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LIB

James Garfield Gardiner (Minister of Agriculture)

Liberal

Mr. GARDINER:

The regulations in connection with1 the use of the mark have not yet been drafted. It is just now being registered. But the regulations as drafted will make it obligatory upon any of those possessing or producing products of the types involved to apply the mark to the higher grades. Otherwise they will not appear on the market as higher grades.

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CON

Henry Herbert Stevens

Conservative (1867-1942)

Mr. STEVENS:

There is power under the present law for that?

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LIB
CON
LIB

James Garfield Gardiner (Minister of Agriculture)

Liberal

Mr. GARDINER:

It will be applied only

to certain products to which it may properly be applied. As we go along we may be able to apply it to others.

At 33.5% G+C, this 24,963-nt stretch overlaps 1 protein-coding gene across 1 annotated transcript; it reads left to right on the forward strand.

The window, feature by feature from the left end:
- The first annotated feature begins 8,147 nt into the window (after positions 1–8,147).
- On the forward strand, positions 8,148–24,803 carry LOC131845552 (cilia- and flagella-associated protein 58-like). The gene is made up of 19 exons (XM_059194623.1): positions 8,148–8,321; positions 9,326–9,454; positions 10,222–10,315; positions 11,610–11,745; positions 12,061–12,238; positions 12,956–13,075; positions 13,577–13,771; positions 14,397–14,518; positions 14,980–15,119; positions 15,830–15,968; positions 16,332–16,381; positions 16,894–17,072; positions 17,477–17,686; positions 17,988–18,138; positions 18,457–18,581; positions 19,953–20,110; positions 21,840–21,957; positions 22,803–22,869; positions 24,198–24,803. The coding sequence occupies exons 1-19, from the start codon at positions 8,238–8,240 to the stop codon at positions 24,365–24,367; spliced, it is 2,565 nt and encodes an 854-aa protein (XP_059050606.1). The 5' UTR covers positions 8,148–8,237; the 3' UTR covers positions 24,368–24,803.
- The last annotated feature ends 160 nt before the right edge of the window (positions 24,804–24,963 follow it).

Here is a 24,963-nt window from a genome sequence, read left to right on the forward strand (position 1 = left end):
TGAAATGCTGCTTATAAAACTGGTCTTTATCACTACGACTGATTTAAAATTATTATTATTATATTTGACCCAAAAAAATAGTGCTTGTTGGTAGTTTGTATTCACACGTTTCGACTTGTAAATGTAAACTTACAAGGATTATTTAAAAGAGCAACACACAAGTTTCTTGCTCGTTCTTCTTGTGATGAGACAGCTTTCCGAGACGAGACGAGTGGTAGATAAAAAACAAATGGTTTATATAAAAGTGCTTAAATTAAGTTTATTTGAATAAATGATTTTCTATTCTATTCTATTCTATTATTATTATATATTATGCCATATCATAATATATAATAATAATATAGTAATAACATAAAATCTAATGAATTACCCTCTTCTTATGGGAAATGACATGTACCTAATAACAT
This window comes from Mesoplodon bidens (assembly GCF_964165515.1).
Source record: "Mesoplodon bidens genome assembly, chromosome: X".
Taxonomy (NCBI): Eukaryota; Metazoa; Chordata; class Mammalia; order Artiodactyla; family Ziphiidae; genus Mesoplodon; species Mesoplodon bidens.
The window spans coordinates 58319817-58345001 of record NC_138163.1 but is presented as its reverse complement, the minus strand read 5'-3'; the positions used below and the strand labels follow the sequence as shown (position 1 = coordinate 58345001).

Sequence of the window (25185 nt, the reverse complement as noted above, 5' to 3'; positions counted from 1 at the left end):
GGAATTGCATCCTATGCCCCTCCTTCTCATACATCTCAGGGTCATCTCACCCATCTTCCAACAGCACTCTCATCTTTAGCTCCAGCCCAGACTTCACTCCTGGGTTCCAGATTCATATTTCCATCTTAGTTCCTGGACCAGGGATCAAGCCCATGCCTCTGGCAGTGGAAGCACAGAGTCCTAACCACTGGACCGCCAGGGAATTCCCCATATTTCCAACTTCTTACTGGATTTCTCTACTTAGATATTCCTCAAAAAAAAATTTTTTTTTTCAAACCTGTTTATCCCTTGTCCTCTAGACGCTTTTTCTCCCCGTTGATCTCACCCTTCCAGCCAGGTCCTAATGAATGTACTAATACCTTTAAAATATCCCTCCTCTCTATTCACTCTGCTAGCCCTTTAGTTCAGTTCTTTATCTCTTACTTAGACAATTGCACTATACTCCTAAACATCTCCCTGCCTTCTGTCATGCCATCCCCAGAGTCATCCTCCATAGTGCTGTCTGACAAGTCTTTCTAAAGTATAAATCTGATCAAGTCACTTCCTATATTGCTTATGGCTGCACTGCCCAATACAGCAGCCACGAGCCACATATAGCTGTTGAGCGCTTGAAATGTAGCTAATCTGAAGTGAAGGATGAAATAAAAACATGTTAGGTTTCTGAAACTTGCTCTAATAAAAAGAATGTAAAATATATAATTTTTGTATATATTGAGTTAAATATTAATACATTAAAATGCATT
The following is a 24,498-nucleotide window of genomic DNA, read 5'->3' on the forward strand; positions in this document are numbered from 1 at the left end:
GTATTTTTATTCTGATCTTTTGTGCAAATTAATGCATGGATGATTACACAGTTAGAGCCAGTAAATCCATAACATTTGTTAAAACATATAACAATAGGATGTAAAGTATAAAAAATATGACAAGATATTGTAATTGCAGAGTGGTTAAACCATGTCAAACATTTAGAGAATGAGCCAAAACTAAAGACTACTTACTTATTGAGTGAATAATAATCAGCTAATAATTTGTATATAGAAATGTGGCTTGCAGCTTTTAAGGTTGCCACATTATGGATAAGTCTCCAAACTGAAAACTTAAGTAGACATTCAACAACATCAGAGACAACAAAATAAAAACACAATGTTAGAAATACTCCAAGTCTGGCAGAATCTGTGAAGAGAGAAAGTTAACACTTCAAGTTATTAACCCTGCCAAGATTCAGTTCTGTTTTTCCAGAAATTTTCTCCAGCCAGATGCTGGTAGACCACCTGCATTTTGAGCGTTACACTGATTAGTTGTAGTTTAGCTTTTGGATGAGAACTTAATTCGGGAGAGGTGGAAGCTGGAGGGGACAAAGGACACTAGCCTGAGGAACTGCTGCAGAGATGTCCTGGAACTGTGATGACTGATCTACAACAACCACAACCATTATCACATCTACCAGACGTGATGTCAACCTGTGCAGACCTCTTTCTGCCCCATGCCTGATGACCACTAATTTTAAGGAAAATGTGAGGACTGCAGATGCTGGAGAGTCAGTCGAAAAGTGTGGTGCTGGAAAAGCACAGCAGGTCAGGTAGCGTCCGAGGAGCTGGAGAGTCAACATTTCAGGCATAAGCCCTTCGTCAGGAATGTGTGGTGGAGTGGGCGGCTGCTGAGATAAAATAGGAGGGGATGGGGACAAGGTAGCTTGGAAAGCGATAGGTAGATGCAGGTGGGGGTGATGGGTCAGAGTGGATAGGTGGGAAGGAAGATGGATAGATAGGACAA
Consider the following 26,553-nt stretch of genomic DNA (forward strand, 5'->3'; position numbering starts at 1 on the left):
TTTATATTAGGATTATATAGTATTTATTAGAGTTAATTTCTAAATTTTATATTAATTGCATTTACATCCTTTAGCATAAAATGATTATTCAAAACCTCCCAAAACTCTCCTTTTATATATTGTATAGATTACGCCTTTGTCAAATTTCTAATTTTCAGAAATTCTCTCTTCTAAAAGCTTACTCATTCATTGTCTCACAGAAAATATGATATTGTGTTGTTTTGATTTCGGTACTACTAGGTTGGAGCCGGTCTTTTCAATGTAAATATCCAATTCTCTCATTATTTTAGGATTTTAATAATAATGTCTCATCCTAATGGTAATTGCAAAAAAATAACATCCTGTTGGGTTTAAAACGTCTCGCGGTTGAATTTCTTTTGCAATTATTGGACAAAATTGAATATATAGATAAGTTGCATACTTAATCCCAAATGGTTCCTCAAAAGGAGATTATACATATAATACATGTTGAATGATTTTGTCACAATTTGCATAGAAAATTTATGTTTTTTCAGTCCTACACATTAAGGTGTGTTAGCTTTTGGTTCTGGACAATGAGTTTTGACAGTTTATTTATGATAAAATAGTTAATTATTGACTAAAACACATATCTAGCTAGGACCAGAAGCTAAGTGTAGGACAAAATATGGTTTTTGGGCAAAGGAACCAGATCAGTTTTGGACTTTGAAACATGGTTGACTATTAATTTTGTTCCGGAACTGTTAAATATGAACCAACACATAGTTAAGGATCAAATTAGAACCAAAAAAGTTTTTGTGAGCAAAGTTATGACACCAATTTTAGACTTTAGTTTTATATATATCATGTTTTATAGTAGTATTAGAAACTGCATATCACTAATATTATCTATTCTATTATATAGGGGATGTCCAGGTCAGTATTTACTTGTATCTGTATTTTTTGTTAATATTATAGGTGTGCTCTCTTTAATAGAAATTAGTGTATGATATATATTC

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CON
LIB

James Garfield Gardiner (Minister of Agriculture)

Liberal

Mr. GARDINER:

There is no decision

on any of those matters yet. I should not like to make a definite statement because they all have to be given consideration. But, as was indicated by the hon. member for Kootenay East, if it is applied to bacon, as he stated, it will apply only to top grades.

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CON

Henry Herbert Stevens

Conservative (1867-1942)

Mr. STEVENS:

That is one of my quarrels with that particular export. In my opinion grade A should include bacon made only from selects, but instead of that it includes bacon made from five different grades of hogs. That is absolutely wrong, and I think it is a distinct detriment to the producer through lowering the price of hogs in Canada: